david foster wallace on the terminator movies

From a 1993 interview with David Foster Wallace in “The Review of Contemporary Fiction”:

It’s almost like postmodernism is fiction’s fall from biblical grace. Fiction became conscious of itself in a way it never had been. Here’s a really pretentious bit of pop analysis for you: I think you can see Cameron’s “Terminator” movies as a metaphor for all literary art after Roland Barthes, viz., the movies’ premise that the Cyberdyne NORAD computer becomes conscious of itself as “conscious,” as having interests and an agenda; the Cyberdyne becomes literally self-referential, and it’s no accident that the result of this is nuclear war, Armageddon.

I came across this quote yesterday and planned to write about it before I realized that Wallace wrote an entire essay about T2 (and how it is “F/X porn”), which will be reprinted shortly as part of a new non-fiction collection. So three cheers for coincidence.

Anyway, I like Wallace and I really liked this theory at first glance, but the more I think about it, the more I think it’s wrong — and the more I think about why, the more I think it’s wrong for interesting reasons. Before I get to why, let’s first acknowledge that Wallace (as quoted at least) got the names mixed up: “Cyberdyne” is the name of the company that creates the artificial intelligence, which is known as “Skynet.”

The first thing to note with this theory is that Wallace is equating the self-consciousness of Skynet in The Terminator and Terminator 2 with the world being blown to hell. That is, Wallace is implying that Skynet decides to do away with humanity for some reason linked to its newfound self-awareness. This self-reflective existential stuff is the salient feature of Skynet for Wallace.

But that’s kind of strange, because that’s not really the salient feature for anybody else. In the movie, Skynet’s most important aspect is only that it wants to kill humanity. The why of it is secondary, and you could probably read anything you like into the scant information we’re given about it.

Generally, it’s not very useful to think of Skynet as a really disturbed consciousness. It works a lot better in allegorical terms, maybe as an unholy force that has been unleashed by the folly of man. But if we’re really intent on figuring out why its being “self-referential” is a problem, we ought to consult the reprogrammed (and good) Terminator’s description of what happened when Skynet first became aware of itself. According to this history, Skynet turned on humanity because we had tried to kill it when we realized the threat posed by its very existence.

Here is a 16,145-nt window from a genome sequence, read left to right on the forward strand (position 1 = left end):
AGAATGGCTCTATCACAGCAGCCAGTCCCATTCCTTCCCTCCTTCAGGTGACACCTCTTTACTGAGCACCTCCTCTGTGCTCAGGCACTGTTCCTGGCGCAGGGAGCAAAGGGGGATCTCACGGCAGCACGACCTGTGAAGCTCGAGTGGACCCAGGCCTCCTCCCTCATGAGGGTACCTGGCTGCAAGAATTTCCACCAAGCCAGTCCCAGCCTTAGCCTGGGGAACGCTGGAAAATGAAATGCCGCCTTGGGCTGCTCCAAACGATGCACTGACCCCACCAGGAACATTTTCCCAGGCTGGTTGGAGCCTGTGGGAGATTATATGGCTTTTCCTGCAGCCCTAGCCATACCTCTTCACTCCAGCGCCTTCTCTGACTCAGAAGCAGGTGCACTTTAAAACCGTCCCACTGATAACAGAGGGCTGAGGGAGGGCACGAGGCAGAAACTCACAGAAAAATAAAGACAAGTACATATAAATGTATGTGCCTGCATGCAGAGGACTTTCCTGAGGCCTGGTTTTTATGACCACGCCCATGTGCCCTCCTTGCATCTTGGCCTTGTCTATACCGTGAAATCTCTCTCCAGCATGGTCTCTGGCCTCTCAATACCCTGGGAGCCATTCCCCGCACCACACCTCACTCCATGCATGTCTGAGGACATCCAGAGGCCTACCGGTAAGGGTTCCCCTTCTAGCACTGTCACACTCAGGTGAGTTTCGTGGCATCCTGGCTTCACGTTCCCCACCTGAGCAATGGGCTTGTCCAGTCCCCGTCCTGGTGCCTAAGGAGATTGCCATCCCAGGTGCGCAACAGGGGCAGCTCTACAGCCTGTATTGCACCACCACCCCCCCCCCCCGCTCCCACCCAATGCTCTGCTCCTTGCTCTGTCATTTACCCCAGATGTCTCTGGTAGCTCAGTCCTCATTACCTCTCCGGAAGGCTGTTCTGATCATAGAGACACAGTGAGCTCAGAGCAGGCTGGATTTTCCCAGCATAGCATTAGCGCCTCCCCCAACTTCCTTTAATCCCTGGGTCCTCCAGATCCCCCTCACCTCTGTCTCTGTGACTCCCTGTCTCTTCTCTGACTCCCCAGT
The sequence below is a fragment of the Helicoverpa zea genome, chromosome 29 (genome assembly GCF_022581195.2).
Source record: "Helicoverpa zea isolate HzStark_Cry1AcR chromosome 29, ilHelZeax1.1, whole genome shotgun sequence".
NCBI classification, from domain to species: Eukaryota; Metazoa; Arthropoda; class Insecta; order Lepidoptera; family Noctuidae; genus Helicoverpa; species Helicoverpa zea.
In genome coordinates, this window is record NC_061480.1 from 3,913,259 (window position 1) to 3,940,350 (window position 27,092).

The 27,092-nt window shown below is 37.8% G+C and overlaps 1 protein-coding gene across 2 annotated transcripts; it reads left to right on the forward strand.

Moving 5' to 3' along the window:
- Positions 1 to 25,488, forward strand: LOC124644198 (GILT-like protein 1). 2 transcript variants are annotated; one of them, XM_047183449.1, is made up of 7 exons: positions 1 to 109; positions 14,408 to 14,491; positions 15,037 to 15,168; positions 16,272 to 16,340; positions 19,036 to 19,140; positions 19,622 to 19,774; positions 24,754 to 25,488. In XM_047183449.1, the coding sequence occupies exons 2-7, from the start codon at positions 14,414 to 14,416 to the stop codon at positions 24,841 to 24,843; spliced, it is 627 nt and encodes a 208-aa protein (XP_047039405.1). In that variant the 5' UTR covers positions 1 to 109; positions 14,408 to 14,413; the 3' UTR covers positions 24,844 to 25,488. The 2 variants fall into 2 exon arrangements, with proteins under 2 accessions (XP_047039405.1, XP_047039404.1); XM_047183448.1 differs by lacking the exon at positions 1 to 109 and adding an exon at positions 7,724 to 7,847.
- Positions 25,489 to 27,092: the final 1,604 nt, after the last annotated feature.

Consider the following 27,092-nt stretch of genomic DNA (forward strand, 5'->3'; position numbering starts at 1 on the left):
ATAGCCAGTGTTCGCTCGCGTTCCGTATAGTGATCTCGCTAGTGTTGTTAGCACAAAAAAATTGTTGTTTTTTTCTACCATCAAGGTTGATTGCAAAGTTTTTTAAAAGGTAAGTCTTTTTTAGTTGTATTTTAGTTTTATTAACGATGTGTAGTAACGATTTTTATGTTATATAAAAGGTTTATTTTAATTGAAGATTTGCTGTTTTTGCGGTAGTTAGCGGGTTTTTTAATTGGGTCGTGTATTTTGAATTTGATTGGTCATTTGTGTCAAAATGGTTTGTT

If you really want to squeeze this for meaning — and I don’t even recommend this approach — you could say that Skynet was just mirroring the fearful fascism of its own creators. It was perfectly imitative of its imperfect masters, and so it was a paranoid, intolerant beast that could only be comfortable with absolutes, in this case the absolute safety of being free from the threat of humans.

But doesn’t this seem like a lot to unpack from a few lines of exposition that was probably just there to fill in some plot and give a (im)plausible explanation for everything that is happening in the movie? In practice, we don’t really care why exactly Skynet is so hot to kill us.

Here are the next words out of Wallace’s mouth in that interview:

Metafiction’s real end has always been Armageddon. Art’s reflection on itself is terminal, is one big reason why the art world saw Duchamp as an Antichrist.

So, finally, here’s why Wallace’s reading of Terminator 2 is wrong in an interesting way. The self-awareness that he’s equating with metafiction and Skynet doesn’t come, as far as I can tell, from anything postmodern. It just comes from having a mind that can use language. Animals are sentient, but (for the most part) they don’t have language, which is why they’re not neurotic messes. It’s language that seems to make possible the “self-referential” trap Wallace is talking about it; language is what makes “me” a kind of abstract, syntactic entity that is alienated from the self. Language gives symbols to the world and begins a process of mediating our experience in a way that is devastating.

I’m trying to crunch a big idea into a nutshell here, but in fact you don’t have to understand all of that to agree that it’s language that does these things and makes us “self-conscious,” not postmodernity or metafiction. Just by having a human mind, we have the problems Wallace is talking about. He wants to pin the blame on metafiction, but it’s really just the human condition that leads to Armaggedon, or, at least blockbusters that depict it.

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